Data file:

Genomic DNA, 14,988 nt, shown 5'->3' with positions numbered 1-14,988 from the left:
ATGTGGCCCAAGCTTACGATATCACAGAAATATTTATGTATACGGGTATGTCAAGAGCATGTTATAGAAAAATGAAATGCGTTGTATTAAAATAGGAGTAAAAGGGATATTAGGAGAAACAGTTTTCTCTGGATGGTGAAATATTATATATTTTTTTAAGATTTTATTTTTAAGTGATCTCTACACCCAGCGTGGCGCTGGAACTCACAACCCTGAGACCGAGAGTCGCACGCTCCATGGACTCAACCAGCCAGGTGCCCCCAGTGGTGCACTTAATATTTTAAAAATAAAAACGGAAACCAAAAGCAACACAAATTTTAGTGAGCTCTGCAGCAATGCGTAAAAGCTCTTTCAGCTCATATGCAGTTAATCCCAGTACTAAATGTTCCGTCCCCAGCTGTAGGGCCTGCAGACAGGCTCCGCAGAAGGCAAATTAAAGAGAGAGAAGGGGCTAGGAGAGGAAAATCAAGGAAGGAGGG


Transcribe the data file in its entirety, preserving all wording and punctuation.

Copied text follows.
Genomic DNA, 14,988 nt, shown 5'->3' with positions numbered 1-14,988 from the left:
ATGTGGCCCAAGCTTACGATATCACAGAAATATTTATGTATACGGGTATGTCAAGAGCATGTTATAGAAAAATGAAATGCGTTGTATTAAAATAGGAGTAAAAGGGATATTAGGAGAAACAGTTTTCTCTGGATGGTGAAATATTATATATTTTTTTAAGATTTTATTTTTAAGTGATCTCTACACCCAGCGTGGCGCTGGAACTCACAACCCTGAGACCGAGAGTCGCACGCTCCATGGACTCAACCAGCCAGGTGCCCCCAGTGGTGCACTTAATATTTTAAAAATAAAAACGGAAACCAAAAGCAACACAAATTTTAGTGAGCTCTGCAGCAATGCGTAAAAGCTCTTTCAGCTCATATGCAGTTAATCCCAGTACTAAATGTTCCGTCCCCAGCTGTAGGGCCTGCAGACAGGCTCCGCAGAAGGCAAATTAAAGAGAGAGAAGGGGCTAGGAGAGGAAAATCAAGGAAGGAGGG